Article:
“We still live with the illusion of modernity, with the false idea that what happens to us is new and unbearable,” she has said in an interview.
What’s new is that we have better tools to detect problems. This also presents an opportunity: those who use the best tools should be able to prove their food is safe through testing and brag about it. They can market food safety measures at retail.
The days of faith-based food safety are coming to a protracted close.
There is a lack – a disturbing lack – of on-farm food safety inspection; farmers need to be more aware of the potential for contamination from microbes (from listeria in rockmelon, for example) as well as sabotage.
There is an equally large lack of information to consumers where they buy their produce. What do Australian grocery shoppers know of the food safety regulations applied to the produce sold in their most popular stores? Who can they ask to find the answers?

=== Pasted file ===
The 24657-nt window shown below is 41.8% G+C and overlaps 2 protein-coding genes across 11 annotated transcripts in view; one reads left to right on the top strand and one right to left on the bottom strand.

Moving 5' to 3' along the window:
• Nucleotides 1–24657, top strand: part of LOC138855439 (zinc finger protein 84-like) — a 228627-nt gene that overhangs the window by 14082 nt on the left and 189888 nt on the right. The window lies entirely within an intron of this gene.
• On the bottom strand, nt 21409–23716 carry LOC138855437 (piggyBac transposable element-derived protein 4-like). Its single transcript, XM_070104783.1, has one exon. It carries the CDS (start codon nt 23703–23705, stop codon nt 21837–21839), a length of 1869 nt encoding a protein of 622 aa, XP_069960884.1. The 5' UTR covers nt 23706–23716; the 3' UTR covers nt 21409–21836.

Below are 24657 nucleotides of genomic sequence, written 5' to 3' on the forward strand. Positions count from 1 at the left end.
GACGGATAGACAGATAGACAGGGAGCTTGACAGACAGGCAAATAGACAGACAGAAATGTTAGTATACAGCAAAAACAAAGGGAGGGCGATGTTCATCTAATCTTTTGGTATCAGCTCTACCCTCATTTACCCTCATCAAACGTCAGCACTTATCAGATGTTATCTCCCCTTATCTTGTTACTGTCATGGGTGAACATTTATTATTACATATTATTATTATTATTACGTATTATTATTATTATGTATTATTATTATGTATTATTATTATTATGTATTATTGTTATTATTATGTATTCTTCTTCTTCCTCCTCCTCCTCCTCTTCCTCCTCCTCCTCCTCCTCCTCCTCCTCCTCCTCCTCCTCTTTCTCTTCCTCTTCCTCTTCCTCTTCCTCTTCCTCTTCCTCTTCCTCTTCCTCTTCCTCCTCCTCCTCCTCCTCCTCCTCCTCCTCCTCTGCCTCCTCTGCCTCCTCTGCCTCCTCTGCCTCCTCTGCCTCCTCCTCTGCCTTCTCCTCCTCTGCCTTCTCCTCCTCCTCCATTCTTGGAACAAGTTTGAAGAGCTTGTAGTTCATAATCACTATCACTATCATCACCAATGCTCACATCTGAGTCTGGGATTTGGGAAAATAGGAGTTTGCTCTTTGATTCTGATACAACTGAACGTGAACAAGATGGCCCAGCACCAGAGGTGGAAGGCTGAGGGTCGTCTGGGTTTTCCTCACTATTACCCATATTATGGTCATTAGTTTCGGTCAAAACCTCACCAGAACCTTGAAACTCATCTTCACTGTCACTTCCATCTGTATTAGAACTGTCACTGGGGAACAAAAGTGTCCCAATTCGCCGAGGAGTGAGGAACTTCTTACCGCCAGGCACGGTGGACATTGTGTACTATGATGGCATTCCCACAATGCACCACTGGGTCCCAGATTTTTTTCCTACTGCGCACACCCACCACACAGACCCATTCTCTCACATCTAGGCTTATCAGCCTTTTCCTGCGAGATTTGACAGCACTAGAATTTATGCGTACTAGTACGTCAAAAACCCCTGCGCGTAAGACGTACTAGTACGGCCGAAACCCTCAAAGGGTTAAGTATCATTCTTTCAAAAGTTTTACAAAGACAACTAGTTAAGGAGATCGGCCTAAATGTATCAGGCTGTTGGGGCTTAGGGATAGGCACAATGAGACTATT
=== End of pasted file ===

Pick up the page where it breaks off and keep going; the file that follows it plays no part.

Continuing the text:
The best solution is for farmers and retailers to market food safety. If they have a great food safety program they should be promoting it. Consumers can handle more information rather than less.
Douglas Powell is a retired professor of food safety in Canada and the US who now lives in Brisbane. He blogs at barfblog.com
BTW, the Eagles are terribly overrated, but this song has relevance; maybe not to this story, maybe to me.
It’s bad enough to live on Jello – like I had to before my recent colonscopy – but when someone deliberately adds shit, at a hospital, things get worse.
ABC News reports jellies and custards at one of Adelaide’s biggest hospitals, Flinders Medical Centre, were contaminated with a “solid organic” product
Police would not rule out faeces, and said the material was being analysed
Health staff are assisting police with a criminal investigation